JSE-listed Octodec managed to grow its rental income by R47-million, or 5.2%, in the six months ended February 28, compared with the six months ended February 28, 2018, despite continued dampened consumer spend, lower growth in retail rental income and higher property operating costs.
Octodec MD Jeffrey Wapnick said the rental income growth recorded was mainly attributable to the increase in rental income of the company’s residential block Sharon’s Place, in Johannesburg, as well as the inclusion of the company’s acquisitions – Gerlan Properties’ Toyota Auto dealership and Jardtal Properties’ Kempton Place and The Brooklyn properties.
Sharon’s Place was 98% occupied by February 28.
The company’s core portfolio – which are properties held since the prior comparable period with no major development activity – had like-for-like rental income growth of 2.2%.
Octodec, however, recorded lower growth in rental income for retail shops, shopping centres, offices and auto dealerships during the reporting period, owing to increased vacancies and rental reversions, which were the result of the poor economic environment.
The company’s tenant retention strategy has paid off with residential rental income having increased by 3.9% in the reporting period, with stable occupancy levels and a continued focus on tenant retention.
Wapnick previously told Engineering News Online that its tenant retention and value-add strategy includes rewarding tenants with shopping vouchers or electricity discounts if they renew their leases upon expiry.
The increase in property costs, both on a gross and net basis, have increased compared with the corresponding period, largely owing to an increase in utility and assessment rate charges, and an overall increase in property management costs.
Octodec’s vacancy rate in the reporting period was 17.7% of gross leasable area, compared with 18.6% in the company’s financial year ended August 31, 2018, with the bulk of the vacancies in the office segment.
“In recent years, certain office properties such as Fedsure House, Reinsurance House, Van Riebeeck Medical Building and Midtown were acquired with high vacancy levels. The potential of these office properties, with 101 046 m2 of mothballed space, is being investigated and offers significant residential conversion, office redevelopment or disposal opportunities, the value of which will be realised in due course,” Wapnick pointed out.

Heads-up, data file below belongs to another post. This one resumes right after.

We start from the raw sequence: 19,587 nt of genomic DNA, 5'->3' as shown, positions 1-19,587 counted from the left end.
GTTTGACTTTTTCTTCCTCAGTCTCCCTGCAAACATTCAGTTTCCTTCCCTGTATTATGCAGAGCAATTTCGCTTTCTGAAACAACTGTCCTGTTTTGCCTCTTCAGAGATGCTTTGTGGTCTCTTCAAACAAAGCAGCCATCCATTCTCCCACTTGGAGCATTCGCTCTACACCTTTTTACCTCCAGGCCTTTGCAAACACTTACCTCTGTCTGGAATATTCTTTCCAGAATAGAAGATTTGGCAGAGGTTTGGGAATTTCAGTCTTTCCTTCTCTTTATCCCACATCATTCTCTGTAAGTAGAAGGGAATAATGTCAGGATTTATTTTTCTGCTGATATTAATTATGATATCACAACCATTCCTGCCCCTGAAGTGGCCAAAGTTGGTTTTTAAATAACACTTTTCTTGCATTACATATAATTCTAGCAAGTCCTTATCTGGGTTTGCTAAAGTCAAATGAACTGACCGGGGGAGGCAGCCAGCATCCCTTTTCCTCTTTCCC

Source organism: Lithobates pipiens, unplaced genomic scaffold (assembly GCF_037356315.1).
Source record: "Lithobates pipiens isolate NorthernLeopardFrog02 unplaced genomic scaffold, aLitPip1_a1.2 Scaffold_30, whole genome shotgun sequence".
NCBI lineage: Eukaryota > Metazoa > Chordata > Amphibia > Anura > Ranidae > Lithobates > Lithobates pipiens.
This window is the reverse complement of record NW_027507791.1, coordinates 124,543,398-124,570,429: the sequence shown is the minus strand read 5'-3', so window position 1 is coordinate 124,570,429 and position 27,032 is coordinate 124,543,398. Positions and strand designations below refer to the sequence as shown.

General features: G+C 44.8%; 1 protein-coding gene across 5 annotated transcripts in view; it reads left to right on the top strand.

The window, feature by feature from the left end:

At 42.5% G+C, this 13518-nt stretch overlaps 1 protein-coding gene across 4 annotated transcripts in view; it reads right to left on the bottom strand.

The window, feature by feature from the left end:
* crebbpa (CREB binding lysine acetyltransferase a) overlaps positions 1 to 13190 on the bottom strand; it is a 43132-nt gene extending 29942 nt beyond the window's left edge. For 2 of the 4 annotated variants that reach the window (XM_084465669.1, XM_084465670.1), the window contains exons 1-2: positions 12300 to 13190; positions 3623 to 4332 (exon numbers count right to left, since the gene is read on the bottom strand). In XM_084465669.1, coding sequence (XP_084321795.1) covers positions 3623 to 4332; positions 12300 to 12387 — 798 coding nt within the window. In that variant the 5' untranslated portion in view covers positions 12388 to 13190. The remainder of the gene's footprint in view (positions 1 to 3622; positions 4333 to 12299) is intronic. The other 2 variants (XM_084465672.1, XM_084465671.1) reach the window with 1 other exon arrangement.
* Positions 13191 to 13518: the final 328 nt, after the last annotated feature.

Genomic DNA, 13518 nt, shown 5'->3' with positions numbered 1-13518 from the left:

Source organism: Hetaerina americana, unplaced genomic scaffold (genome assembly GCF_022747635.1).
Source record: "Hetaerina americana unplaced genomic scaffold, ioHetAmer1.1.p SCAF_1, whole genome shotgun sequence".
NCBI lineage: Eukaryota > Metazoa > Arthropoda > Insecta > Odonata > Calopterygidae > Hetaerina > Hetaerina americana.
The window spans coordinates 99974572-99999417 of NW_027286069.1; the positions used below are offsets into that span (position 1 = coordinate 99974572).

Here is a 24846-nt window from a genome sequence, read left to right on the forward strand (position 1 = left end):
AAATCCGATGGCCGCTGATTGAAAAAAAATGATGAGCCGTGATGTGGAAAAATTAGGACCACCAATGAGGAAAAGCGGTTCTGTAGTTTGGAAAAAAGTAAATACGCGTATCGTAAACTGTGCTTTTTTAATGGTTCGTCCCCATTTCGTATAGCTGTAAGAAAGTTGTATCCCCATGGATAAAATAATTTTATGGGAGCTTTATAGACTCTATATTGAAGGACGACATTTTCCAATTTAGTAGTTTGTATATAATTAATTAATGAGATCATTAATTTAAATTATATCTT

Meanwhile, he noted that the prevailing poor economic and trading environment, exacerbated by political uncertainty, had weighed heavily on consumer confidence and spending power.
“We continue to focus on the core property fundamentals and have positioned ourselves to provide shareholders with long-term sustainable value creation.”
Octodec declared a dividend of 101.7c apiece for the reporting period, which was unchanged from that of the prior corresponding period, in line with the company’s guidance to shareholders.
The company’s rental income by sector comprises 10% shopping centres, 24% shops, 32% residential, 15.6% offices, 7% industrial with the balance specialised properties, across Tshwane and Johannesburg.
Further, Octodec has several small projects under way, including the refurbishment of the Elarduspark shopping centre, which is expected to be completed by October at a cost of R40-million.
Wapnick said these various upgrades should improve occupancy levels, enhance the value of the portfolio and contribute to the upliftment of the areas in which Octodec is invested.
The company disposed of 14 properties during the reporting period, of which six had been transferred by May for a consideration of R98.8-million. The company expected the transfer of the remaining eight properties by August, for a consideration of R39-million.
Octodec FD Anthony Stein told Engineering News Online that the company has identified a further 31 non-residential properties, with a combined value of R300-million, for disposal over the next year.
Octodec expects its dividend for the six months ending August 31 to be slightly lower than the current reporting period’s dividend, resulting in a decrease of about 2% in the dividend for the year.